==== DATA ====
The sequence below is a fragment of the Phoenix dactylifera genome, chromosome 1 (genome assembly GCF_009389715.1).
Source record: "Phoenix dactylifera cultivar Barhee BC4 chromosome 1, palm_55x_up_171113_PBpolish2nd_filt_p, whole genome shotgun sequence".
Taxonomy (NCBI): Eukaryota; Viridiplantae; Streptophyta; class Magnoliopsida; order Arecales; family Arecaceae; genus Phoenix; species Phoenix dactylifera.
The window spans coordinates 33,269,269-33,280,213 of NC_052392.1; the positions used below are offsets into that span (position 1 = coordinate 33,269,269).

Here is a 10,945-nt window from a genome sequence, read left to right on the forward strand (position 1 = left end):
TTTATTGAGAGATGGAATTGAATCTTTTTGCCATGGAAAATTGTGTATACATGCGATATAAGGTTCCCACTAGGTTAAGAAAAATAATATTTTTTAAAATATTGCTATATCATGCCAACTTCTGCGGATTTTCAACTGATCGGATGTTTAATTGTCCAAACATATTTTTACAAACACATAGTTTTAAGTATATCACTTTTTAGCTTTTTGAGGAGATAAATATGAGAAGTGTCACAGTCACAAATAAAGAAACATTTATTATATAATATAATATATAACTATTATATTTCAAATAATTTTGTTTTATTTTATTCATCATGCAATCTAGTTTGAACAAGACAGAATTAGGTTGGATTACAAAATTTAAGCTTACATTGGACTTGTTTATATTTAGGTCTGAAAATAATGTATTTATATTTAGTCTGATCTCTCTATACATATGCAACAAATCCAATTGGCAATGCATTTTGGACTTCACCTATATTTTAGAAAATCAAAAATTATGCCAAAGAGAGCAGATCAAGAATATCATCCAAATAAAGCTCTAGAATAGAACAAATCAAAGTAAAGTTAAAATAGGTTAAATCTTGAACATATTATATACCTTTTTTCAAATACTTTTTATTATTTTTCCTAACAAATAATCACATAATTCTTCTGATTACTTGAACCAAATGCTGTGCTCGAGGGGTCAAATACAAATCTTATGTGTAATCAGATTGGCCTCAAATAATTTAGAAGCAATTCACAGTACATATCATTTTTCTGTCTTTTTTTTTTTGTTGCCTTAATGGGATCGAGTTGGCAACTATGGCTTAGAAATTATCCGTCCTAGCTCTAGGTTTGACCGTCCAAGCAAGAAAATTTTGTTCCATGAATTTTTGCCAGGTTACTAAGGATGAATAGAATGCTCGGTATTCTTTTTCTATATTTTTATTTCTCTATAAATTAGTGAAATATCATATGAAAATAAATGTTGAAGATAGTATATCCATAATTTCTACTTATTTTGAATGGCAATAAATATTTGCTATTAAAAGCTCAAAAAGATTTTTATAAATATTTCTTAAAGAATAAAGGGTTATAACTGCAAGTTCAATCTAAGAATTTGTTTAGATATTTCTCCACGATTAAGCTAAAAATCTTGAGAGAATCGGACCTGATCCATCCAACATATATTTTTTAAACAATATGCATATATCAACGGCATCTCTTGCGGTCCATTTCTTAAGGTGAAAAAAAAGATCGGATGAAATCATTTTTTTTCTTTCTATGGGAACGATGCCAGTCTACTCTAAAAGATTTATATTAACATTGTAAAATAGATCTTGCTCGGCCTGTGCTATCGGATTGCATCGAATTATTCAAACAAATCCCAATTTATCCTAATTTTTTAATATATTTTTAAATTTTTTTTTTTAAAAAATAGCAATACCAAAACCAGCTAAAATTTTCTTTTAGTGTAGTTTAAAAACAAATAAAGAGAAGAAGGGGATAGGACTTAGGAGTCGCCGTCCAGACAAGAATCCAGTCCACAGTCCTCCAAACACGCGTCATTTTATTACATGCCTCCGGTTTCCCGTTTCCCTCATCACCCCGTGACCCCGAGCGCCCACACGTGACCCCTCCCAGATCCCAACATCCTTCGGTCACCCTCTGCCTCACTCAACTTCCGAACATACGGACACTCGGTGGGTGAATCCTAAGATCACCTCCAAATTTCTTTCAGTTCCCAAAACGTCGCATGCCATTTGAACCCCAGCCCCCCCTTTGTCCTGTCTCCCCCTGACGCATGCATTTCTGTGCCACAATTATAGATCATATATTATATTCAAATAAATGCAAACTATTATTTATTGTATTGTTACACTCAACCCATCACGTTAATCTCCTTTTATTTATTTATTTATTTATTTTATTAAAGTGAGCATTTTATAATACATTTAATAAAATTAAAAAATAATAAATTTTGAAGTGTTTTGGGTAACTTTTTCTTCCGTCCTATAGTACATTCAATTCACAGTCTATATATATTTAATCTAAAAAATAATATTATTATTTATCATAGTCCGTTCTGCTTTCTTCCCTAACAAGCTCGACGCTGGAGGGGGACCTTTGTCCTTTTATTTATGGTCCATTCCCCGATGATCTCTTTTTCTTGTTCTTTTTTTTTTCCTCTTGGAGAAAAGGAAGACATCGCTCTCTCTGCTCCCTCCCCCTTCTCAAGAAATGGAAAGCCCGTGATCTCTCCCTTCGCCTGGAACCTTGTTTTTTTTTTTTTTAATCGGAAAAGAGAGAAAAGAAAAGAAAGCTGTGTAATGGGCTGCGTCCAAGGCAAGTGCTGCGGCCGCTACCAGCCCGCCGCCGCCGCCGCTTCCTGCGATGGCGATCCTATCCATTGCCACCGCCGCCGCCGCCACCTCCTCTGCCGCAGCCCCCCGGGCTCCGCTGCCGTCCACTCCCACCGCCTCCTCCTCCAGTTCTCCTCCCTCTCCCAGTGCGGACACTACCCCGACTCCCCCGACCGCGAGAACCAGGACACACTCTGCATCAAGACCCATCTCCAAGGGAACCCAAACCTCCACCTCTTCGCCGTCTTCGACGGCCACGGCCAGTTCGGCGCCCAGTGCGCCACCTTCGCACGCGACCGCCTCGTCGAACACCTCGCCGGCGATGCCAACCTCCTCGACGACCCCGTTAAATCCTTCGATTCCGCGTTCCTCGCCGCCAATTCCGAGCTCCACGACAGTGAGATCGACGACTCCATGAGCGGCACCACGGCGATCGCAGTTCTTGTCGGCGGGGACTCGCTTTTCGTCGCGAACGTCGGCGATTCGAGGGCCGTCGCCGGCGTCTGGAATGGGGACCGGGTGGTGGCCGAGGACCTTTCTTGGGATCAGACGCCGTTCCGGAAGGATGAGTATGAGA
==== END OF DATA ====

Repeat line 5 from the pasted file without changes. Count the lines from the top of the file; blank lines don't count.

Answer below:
Here is a 10,945-nt window from a genome sequence, read left to right on the forward strand (position 1 = left end):